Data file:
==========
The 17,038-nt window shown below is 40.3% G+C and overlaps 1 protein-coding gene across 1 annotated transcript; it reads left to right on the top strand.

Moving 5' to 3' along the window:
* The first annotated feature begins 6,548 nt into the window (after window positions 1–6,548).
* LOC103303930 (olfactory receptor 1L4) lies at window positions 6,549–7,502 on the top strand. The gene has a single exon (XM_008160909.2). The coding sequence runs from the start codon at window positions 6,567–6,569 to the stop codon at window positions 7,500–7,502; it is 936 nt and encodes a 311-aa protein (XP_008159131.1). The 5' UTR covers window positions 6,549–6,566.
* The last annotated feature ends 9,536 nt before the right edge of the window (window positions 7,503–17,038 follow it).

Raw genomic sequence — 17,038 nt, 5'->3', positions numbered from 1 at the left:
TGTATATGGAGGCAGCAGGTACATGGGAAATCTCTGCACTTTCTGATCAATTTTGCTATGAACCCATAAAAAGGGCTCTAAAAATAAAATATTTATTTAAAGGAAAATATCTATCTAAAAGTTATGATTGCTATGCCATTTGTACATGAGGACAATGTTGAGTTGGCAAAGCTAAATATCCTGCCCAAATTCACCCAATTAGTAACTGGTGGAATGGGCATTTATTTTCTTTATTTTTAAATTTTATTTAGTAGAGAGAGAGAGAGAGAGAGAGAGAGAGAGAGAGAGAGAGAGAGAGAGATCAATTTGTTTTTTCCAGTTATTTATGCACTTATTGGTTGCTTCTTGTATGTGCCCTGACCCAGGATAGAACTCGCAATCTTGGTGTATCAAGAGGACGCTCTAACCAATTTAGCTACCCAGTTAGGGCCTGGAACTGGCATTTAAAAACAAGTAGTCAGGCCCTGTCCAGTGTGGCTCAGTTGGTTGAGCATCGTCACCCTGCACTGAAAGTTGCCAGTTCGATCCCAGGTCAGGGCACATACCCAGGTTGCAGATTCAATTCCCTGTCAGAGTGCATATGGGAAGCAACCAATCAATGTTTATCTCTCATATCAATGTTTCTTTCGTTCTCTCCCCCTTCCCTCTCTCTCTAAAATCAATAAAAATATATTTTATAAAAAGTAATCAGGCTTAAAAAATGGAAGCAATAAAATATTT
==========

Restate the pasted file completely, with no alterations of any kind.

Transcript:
The 17,038-nt window shown below is 40.3% G+C and overlaps 1 protein-coding gene across 1 annotated transcript; it reads left to right on the top strand.

Moving 5' to 3' along the window:
* The first annotated feature begins 6,548 nt into the window (after window positions 1–6,548).
* LOC103303930 (olfactory receptor 1L4) lies at window positions 6,549–7,502 on the top strand. The gene has a single exon (XM_008160909.2). The coding sequence runs from the start codon at window positions 6,567–6,569 to the stop codon at window positions 7,500–7,502; it is 936 nt and encodes a 311-aa protein (XP_008159131.1). The 5' UTR covers window positions 6,549–6,566.
* The last annotated feature ends 9,536 nt before the right edge of the window (window positions 7,503–17,038 follow it).

Raw genomic sequence — 17,038 nt, 5'->3', positions numbered from 1 at the left:
TGTATATGGAGGCAGCAGGTACATGGGAAATCTCTGCACTTTCTGATCAATTTTGCTATGAACCCATAAAAAGGGCTCTAAAAATAAAATATTTATTTAAAGGAAAATATCTATCTAAAAGTTATGATTGCTATGCCATTTGTACATGAGGACAATGTTGAGTTGGCAAAGCTAAATATCCTGCCCAAATTCACCCAATTAGTAACTGGTGGAATGGGCATTTATTTTCTTTATTTTTAAATTTTATTTAGTAGAGAGAGAGAGAGAGAGAGAGAGAGAGAGAGAGAGAGAGAGAGAGAGATCAATTTGTTTTTTCCAGTTATTTATGCACTTATTGGTTGCTTCTTGTATGTGCCCTGACCCAGGATAGAACTCGCAATCTTGGTGTATCAAGAGGACGCTCTAACCAATTTAGCTACCCAGTTAGGGCCTGGAACTGGCATTTAAAAACAAGTAGTCAGGCCCTGTCCAGTGTGGCTCAGTTGGTTGAGCATCGTCACCCTGCACTGAAAGTTGCCAGTTCGATCCCAGGTCAGGGCACATACCCAGGTTGCAGATTCAATTCCCTGTCAGAGTGCATATGGGAAGCAACCAATCAATGTTTATCTCTCATATCAATGTTTCTTTCGTTCTCTCCCCCTTCCCTCTCTCTCTAAAATCAATAAAAATATATTTTATAAAAAGTAATCAGGCTTAAAAAATGGAAGCAATAAAATATTT